4 of 6 people found the following review helpful
Good opening spoiled by generic second half or two-thirds,
This review is from: Evil Dead (DVD)
It used to be in Hollywood, aspiring film makers could break into the scene by making a low-budget noir thriller (see Blood Simple) or horror film (see Night of the Living Dead). Sam Raimi and his friends got into the business by making The Evil Dead, a low-budget horror movie famous (or infamous) for pushing the boundaries. The movie is pretty raw. The story is fairly basic--five 18-to-25 year-olds go to a cabin in the woods where they plan to have a lot of fun but unleash a demon who starts possessing and killing them one by one. The special effects were the best they could do on a low budget and work for the most part. The violence and gore and scares are so extreme that they sometimes become comic. Bruce Campbell's over the top performance as Ash begins his amazing career. The movie became a cult hit and was also banned in Britain during the video nasties scare of the 1980s.
Fast forward 30 years. A high-budget (comparatively speaking) remake is made with the backing of the original film's producers. The story is mostly the same, except that the five young people come to the cabin to help one of them kick her drug addiction (which helps explain why they don't run away immediately when she tells them about the crazy evil things happening to her). The special effects are top-notch, to the fault of being too realistic. The violence and gore and scares are extreme but don't cross the line into comedy. Jane Levy's solid performance as going-cold-turkey Mia carries the viewer through the excruciating horror. The movie, while not a big hit, performed well enough at the box office to get a sequel greenlit.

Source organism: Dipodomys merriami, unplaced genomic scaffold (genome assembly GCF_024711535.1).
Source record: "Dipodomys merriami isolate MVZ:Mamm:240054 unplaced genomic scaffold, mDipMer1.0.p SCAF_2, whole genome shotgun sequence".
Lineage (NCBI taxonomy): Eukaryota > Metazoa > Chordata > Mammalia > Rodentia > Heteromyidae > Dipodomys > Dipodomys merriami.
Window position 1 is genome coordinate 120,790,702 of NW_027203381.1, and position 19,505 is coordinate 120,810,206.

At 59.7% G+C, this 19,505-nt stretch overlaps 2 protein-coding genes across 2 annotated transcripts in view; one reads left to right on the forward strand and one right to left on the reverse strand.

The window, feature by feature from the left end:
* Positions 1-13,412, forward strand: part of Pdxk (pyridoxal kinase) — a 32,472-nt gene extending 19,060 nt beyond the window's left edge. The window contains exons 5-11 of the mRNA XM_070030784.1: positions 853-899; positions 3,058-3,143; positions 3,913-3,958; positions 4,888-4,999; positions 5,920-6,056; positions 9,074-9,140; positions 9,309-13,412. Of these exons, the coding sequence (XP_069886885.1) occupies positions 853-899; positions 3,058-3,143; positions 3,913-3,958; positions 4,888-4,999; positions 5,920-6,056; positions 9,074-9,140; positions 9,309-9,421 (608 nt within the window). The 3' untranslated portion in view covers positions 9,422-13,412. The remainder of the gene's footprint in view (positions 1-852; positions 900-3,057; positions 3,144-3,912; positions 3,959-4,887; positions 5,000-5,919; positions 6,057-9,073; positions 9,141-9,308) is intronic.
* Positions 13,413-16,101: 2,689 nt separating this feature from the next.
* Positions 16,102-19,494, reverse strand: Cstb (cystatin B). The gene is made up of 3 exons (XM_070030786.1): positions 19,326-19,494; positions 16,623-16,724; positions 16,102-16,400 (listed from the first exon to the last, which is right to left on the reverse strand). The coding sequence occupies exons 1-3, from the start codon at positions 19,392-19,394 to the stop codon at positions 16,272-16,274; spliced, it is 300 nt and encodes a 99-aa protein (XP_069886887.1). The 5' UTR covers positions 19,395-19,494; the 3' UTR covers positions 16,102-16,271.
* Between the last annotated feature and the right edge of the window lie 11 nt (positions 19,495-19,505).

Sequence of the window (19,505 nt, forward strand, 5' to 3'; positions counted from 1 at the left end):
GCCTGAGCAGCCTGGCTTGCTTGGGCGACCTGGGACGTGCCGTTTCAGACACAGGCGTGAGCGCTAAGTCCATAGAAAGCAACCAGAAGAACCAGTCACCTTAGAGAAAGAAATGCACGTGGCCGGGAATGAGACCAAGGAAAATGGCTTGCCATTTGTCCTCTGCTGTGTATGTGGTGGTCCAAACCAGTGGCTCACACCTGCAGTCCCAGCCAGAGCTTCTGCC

This movie has a lot of visual and audio references to the first film (and its sequels), which is to be expected, but has nothing iconic of its own to offer. I liked the set-up which makes their reluctance to leave more plausible, though both this film and the earlier one show that escape is impossible regardless of the characters' decisions. So the set up is a welcome but not necessary addition. The change in tone, losing the humor and the over-the-top rawness, is a big problem. Without the humor to buoy up the viewer, the gore gets too grim and unbearable. The realistic depiction of the gore doesn't help. When Bruce Campbell cuts his evil hand off in Evil Dead II, the filmmakers play up the ridiculousness of what's happening (at the end the hand goes scurrying away like Thing from The Addams Family). A similar scene in this film has a woman (not Mia) chopping most of her arm off with an electric kitchen knife, but it's just an unpleasantly realistic-looking experience--gore for its own sake, which is repulsive in every possible sense. Mia's plight is pitiable but truly unpleasant. Perhaps there's heroism in her survival to the end but watching the movie is more like a forced march than a triumphant arrival. The film has almost nothing to offer but a lot of unpleasantness.